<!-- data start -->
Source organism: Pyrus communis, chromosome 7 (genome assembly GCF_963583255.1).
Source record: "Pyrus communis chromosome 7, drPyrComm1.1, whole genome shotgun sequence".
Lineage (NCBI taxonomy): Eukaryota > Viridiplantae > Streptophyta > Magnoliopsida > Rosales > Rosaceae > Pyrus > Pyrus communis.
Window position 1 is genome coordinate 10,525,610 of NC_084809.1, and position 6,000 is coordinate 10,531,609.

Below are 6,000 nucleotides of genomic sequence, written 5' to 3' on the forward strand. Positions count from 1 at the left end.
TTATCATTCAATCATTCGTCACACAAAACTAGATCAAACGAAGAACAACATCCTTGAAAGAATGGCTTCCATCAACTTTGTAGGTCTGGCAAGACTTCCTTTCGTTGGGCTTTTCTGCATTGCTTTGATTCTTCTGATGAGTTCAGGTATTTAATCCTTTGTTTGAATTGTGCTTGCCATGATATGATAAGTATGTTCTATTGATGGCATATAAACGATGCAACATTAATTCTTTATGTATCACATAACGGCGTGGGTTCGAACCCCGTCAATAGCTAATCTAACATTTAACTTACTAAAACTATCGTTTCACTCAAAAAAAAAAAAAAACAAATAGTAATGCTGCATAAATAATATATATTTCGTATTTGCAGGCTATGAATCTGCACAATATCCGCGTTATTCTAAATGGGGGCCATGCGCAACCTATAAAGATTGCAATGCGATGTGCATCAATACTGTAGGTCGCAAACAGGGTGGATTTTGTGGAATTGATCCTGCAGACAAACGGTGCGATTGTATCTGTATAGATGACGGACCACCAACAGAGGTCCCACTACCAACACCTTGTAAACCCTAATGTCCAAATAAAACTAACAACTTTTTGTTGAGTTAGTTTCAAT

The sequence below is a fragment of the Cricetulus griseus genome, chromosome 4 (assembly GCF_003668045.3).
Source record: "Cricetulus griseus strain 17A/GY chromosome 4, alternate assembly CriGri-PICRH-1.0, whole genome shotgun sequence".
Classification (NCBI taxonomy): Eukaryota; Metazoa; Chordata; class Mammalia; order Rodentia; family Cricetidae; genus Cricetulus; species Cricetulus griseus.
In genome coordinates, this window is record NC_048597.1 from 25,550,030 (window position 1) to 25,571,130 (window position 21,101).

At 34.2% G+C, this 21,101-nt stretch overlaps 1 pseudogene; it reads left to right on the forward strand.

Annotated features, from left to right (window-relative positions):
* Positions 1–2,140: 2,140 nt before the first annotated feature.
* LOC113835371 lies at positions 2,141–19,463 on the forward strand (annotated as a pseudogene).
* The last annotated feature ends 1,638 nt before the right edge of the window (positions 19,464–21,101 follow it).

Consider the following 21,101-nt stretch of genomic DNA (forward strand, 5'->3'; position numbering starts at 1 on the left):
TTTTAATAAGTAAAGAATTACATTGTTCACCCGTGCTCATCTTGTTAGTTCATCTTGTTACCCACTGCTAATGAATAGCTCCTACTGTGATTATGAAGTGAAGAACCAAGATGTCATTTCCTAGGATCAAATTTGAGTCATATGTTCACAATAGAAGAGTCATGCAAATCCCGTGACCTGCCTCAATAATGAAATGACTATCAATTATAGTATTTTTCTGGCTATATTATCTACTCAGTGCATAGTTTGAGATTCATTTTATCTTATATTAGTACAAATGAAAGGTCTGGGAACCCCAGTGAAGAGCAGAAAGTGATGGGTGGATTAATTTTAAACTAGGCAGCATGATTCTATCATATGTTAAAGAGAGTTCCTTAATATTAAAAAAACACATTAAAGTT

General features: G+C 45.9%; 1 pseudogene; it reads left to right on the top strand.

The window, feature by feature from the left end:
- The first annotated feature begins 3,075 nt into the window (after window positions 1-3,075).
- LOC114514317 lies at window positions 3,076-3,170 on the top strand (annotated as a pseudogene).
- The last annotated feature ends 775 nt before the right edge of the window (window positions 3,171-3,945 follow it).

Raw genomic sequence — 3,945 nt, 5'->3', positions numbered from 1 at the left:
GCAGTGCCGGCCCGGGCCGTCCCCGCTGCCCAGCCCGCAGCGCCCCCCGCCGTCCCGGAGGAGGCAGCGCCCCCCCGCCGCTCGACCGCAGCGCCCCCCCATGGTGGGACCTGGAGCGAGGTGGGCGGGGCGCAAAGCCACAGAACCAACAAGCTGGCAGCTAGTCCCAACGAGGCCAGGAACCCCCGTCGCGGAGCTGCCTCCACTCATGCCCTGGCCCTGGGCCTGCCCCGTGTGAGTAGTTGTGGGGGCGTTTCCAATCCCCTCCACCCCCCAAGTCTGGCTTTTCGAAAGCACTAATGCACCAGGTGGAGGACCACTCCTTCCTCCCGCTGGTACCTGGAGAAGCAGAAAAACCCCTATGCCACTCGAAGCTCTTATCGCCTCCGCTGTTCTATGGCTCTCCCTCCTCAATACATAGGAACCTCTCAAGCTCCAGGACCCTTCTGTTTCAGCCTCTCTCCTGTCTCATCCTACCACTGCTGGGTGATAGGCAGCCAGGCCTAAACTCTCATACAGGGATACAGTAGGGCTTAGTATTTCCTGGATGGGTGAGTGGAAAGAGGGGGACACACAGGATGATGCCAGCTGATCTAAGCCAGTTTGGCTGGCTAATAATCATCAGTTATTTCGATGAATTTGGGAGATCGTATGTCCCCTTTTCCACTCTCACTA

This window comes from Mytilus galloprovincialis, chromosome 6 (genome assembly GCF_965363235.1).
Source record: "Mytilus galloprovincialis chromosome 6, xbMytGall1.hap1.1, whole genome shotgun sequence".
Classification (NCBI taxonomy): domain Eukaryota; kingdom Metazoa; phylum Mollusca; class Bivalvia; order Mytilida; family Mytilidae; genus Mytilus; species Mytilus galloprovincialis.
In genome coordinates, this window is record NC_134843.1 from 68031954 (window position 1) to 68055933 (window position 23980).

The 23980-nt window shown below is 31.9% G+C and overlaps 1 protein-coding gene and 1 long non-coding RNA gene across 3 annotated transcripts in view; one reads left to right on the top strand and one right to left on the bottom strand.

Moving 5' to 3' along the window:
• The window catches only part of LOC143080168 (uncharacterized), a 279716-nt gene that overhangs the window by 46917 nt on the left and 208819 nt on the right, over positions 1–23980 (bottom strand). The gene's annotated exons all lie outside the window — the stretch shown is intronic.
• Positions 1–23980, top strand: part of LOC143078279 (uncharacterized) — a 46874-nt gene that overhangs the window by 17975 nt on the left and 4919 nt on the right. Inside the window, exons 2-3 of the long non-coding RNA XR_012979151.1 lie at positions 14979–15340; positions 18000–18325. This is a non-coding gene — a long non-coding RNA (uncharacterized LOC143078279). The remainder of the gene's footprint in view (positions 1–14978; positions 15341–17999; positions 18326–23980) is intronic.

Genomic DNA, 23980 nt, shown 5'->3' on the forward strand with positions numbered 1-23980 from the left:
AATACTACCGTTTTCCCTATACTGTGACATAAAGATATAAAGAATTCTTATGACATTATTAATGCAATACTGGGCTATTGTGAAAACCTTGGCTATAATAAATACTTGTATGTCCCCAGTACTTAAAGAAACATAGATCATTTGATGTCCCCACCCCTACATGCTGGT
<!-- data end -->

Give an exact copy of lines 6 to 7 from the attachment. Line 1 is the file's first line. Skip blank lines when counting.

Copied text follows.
TTATCATTCAATCATTCGTCACACAAAACTAGATCAAACGAAGAACAACATCCTTGAAAGAATGGCTTCCATCAACTTTGTAGGTCTGGCAAGACTTCCTTTCGTTGGGCTTTTCTGCATTGCTTTGATTCTTCTGATGAGTTCAGGTATTTAATCCTTTGTTTGAATTGTGCTTGCCATGATATGATAAGTATGTTCTATTGATGGCATATAAACGATGCAACATTAATTCTTTATGTATCACATAACGGCGTGGGTTCGAACCCCGTCAATAGCTAATCTAACATTTAACTTACTAAAACTATCGTTTCACTCAAAAAAAAAAAAAAACAAATAGTAATGCTGCATAAATAATATATATTTCGTATTTGCAGGCTATGAATCTGCACAATATCCGCGTTATTCTAAATGGGGGCCATGCGCAACCTATAAAGATTGCAATGCGATGTGCATCAATACTGTAGGTCGCAAACAGGGTGGATTTTGTGGAATTGATCCTGCAGACAAACGGTGCGATTGTATCTGTATAGATGACGGACCACCAACAGAGGTCCCACTACCAACACCTTGTAAACCCTAATGTCCAAATAAAACTAACAACTTTTTGTTGAGTTAGTTTCAAT

The sequence below is a fragment of the Cricetulus griseus genome, chromosome 4 (assembly GCF_003668045.3).